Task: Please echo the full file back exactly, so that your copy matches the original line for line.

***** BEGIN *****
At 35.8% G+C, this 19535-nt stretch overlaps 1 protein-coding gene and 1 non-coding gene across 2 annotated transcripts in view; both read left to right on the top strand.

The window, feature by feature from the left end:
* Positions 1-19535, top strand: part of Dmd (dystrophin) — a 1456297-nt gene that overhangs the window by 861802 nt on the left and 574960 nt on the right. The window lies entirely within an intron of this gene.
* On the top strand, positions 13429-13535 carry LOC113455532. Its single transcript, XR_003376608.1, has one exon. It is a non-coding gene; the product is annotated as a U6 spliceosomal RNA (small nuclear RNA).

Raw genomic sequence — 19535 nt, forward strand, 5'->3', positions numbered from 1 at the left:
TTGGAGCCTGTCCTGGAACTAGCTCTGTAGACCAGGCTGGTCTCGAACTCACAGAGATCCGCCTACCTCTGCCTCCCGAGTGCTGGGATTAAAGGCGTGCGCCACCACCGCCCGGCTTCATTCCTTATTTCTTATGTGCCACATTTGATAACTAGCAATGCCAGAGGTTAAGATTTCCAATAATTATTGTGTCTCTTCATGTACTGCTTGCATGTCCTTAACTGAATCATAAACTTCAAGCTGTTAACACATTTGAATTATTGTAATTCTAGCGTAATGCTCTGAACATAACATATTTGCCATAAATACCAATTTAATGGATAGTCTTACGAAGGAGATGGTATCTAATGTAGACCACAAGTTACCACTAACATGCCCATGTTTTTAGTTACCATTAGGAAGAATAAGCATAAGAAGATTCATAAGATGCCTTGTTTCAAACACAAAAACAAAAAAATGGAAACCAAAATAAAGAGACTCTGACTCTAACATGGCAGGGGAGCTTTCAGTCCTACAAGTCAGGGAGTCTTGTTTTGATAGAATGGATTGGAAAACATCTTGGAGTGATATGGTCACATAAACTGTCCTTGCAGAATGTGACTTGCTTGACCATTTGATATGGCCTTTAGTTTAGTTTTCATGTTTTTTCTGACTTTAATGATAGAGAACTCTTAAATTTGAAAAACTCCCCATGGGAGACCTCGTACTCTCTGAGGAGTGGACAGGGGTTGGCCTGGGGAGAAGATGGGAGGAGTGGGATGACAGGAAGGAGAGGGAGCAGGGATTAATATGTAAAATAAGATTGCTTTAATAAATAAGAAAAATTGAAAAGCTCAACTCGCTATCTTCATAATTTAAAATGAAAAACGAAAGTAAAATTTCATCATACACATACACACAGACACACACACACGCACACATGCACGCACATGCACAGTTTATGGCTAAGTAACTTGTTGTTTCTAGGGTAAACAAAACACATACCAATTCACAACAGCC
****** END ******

At 35.8% G+C, this 19535-nt stretch overlaps 1 protein-coding gene and 1 non-coding gene across 2 annotated transcripts in view; both read left to right on the top strand.

The window, feature by feature from the left end:
* Positions 1-19535, top strand: part of Dmd (dystrophin) — a 1456297-nt gene that overhangs the window by 861802 nt on the left and 574960 nt on the right. The window lies entirely within an intron of this gene.
* On the top strand, positions 13429-13535 carry LOC113455532. Its single transcript, XR_003376608.1, has one exon. It is a non-coding gene; the product is annotated as a U6 spliceosomal RNA (small nuclear RNA).

Raw genomic sequence — 19535 nt, forward strand, 5'->3', positions numbered from 1 at the left:
TTGGAGCCTGTCCTGGAACTAGCTCTGTAGACCAGGCTGGTCTCGAACTCACAGAGATCCGCCTACCTCTGCCTCCCGAGTGCTGGGATTAAAGGCGTGCGCCACCACCGCCCGGCTTCATTCCTTATTTCTTATGTGCCACATTTGATAACTAGCAATGCCAGAGGTTAAGATTTCCAATAATTATTGTGTCTCTTCATGTACTGCTTGCATGTCCTTAACTGAATCATAAACTTCAAGCTGTTAACACATTTGAATTATTGTAATTCTAGCGTAATGCTCTGAACATAACATATTTGCCATAAATACCAATTTAATGGATAGTCTTACGAAGGAGATGGTATCTAATGTAGACCACAAGTTACCACTAACATGCCCATGTTTTTAGTTACCATTAGGAAGAATAAGCATAAGAAGATTCATAAGATGCCTTGTTTCAAACACAAAAACAAAAAAATGGAAACCAAAATAAAGAGACTCTGACTCTAACATGGCAGGGGAGCTTTCAGTCCTACAAGTCAGGGAGTCTTGTTTTGATAGAATGGATTGGAAAACATCTTGGAGTGATATGGTCACATAAACTGTCCTTGCAGAATGTGACTTGCTTGACCATTTGATATGGCCTTTAGTTTAGTTTTCATGTTTTTTCTGACTTTAATGATAGAGAACTCTTAAATTTGAAAAACTCCCCATGGGAGACCTCGTACTCTCTGAGGAGTGGACAGGGGTTGGCCTGGGGAGAAGATGGGAGGAGTGGGATGACAGGAAGGAGAGGGAGCAGGGATTAATATGTAAAATAAGATTGCTTTAATAAATAAGAAAAATTGAAAAGCTCAACTCGCTATCTTCATAATTTAAAATGAAAAACGAAAGTAAAATTTCATCATACACATACACACAGACACACACACACGCACACATGCACGCACATGCACAGTTTATGGCTAAGTAACTTGTTGTTTCTAGGGTAAACAAAACACATACCAATTCACAACAGCC